Antioxidant Pills Reduce Exercise Benefits

The current issue of Journal of the American College of Sports Medicine shows that antioxidant pills prevent the major mitochondrial benefits of athletic endurance training (Medicine & Science in Sports & Exercise, June 1, 2011). Rats that trained on a treadmill increased the enzymes that are necessary to increase the number and size of mitochondria. Rats who trained on a treadmill and were given two powerful antioxidants, vitamin E and alpha lipoic acid, did not increase the enzymes that are necessary to increase the number and size of mitochondria.

How humans get their energy for exercise: Humans convert food to energy most effectively in the mitochondria, hundreds of small chambers inside muscle fibers. They need oxygen to do this. The limiting factor to how fast and long you can move is the time it takes to move oxygen into muscle fibers. Athletic training makes you faster and gives you greater endurance by enlarging and increasing the number of mitochondria in muscles.

Antioxidant pills can harm: People who take 1000 mg/day of vitamin C and 400 IU/day of vitamin E do not gain the benefits of increased insulin sensitivity when they exercise (Proceedings of the National Academy of Sciences, May 12, 2009).

• When blood sugar levels rise too high, sugar sticks on the surface of cell membranes and can never get off. The attached sugar is converted in a series of chemical reactions to sorbitol that destroys cells.

• Contracting muscles help to prevent this damage by removing sugar so fast from the bloodstream that blood sugar levels do not rise too high.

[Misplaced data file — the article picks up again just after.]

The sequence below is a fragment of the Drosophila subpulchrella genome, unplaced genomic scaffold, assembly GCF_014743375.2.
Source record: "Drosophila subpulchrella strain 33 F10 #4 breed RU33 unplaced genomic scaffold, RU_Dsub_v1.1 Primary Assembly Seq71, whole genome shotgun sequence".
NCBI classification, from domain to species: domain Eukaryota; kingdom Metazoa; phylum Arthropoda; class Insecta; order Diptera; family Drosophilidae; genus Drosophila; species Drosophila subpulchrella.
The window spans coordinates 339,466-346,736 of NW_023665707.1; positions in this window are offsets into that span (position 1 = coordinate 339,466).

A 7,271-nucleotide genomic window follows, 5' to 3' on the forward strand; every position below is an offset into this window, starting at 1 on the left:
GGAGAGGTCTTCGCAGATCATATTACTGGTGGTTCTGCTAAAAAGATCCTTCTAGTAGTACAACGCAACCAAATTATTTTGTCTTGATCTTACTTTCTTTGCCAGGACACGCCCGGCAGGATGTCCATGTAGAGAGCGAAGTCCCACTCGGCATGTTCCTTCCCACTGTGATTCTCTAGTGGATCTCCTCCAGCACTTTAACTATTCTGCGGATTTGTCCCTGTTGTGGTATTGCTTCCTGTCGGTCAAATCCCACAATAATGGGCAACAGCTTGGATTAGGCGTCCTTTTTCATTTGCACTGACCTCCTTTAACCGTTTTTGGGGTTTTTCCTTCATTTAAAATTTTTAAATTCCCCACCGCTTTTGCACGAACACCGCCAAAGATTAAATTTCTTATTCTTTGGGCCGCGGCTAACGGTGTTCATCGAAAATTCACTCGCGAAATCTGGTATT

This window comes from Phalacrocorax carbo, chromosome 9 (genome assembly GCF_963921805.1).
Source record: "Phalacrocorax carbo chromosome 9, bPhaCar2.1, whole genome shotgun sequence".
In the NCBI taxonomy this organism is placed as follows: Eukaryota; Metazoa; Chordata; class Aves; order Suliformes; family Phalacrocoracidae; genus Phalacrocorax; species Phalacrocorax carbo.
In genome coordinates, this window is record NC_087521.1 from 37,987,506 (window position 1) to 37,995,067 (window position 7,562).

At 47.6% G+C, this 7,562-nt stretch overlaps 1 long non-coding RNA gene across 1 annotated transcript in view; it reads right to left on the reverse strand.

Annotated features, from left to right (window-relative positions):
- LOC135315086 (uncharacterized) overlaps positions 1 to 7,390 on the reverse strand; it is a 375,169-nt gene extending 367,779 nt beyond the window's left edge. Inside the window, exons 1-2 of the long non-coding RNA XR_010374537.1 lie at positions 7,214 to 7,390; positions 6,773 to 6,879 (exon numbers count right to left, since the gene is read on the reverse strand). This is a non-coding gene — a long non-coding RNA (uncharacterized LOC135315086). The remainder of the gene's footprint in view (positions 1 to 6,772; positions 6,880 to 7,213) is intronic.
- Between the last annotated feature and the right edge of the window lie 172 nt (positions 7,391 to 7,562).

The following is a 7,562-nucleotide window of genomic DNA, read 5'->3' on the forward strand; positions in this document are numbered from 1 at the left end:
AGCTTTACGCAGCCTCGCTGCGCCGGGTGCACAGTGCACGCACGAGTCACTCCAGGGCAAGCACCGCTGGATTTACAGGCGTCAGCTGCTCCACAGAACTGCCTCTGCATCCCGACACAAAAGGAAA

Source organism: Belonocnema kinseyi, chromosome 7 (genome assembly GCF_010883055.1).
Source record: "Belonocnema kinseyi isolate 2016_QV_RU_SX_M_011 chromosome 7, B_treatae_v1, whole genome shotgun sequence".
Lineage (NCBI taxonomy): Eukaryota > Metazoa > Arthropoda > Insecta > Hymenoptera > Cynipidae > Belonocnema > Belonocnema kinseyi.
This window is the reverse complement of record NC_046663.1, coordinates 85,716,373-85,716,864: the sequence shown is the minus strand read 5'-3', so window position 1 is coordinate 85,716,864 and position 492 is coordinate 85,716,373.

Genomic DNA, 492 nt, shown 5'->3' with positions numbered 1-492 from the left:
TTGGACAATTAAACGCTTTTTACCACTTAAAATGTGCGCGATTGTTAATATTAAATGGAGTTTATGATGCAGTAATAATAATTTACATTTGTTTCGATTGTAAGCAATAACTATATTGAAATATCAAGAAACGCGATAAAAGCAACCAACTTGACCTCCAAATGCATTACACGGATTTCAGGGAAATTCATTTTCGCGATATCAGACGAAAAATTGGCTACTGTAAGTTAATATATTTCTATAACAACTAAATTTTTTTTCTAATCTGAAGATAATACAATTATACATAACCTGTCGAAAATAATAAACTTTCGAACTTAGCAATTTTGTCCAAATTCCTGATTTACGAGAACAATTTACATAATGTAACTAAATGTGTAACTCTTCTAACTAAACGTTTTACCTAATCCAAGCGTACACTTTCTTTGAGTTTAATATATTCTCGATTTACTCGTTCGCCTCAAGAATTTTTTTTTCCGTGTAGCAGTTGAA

• Food is converted to energy to power your muscles by a series of chemical reactions that shuffle electrons from molecule to molecule.

• This occurs primarily in the mitochondria, small energy-producing chambers in cells, that number anywhere from a few to thousands in each cell.

• As electrons are shuffled to produce energy, extra electrons can accumulate. They can either end up on hydrogen atoms to form water and become harmless, or they can end up on oxygen atoms to form free radicals that can damage cells. This can cause cancers, heart attacks and other life-shortening conditions.

• Exercise speeds up the reactions that turn food into energy, so exercise increases the production of free radicals.

• The body responds to this increased production of free radicals during exercise by producing tremendous numbers of antioxidants that sop up the free radicals and render them harmless.

• Exercise prolongs life and prevents heart attacks and cancers by causing the body to dispose of free radicals by the increased production of antioxidants.

Let the buyer beware: If you exercise and take antioxidant vitamins C and E, you prevent your own body from making large amounts of antioxidants during exercise, so more free radicals (oxidants) accumulate in your body and more cells are damaged.

Many studies show that:

• Taking large doses of beta carotene (pro-vitamin A) increases risk for heart attacks in men and increase risk for lung cancer in smokers.

• Taking large doses of vitamin C does not prevent colon cancer, and does not prolong life in people with cancer.

• Taking large doses of vitamin E or selenium does not prevent lung cancer, heart disease or stroke.

My recommendations: Exercise every day, and get the antioxidant vitamins and other nutrients your body needs from foods, not from pills. Eat a wide variety of foods including large amounts of fruits, vegetables, whole grains, beans, nuts and other seeds. If you want to take Recommended Dietary Allowances of vitamins in pills, go ahead; there is little evidence that you will harm yourself. However, when you take large doses of any vitamin, you don't have the foggiest idea whether you are harming or helping yourself. I do not recommend large doses of vitamins to anyone.


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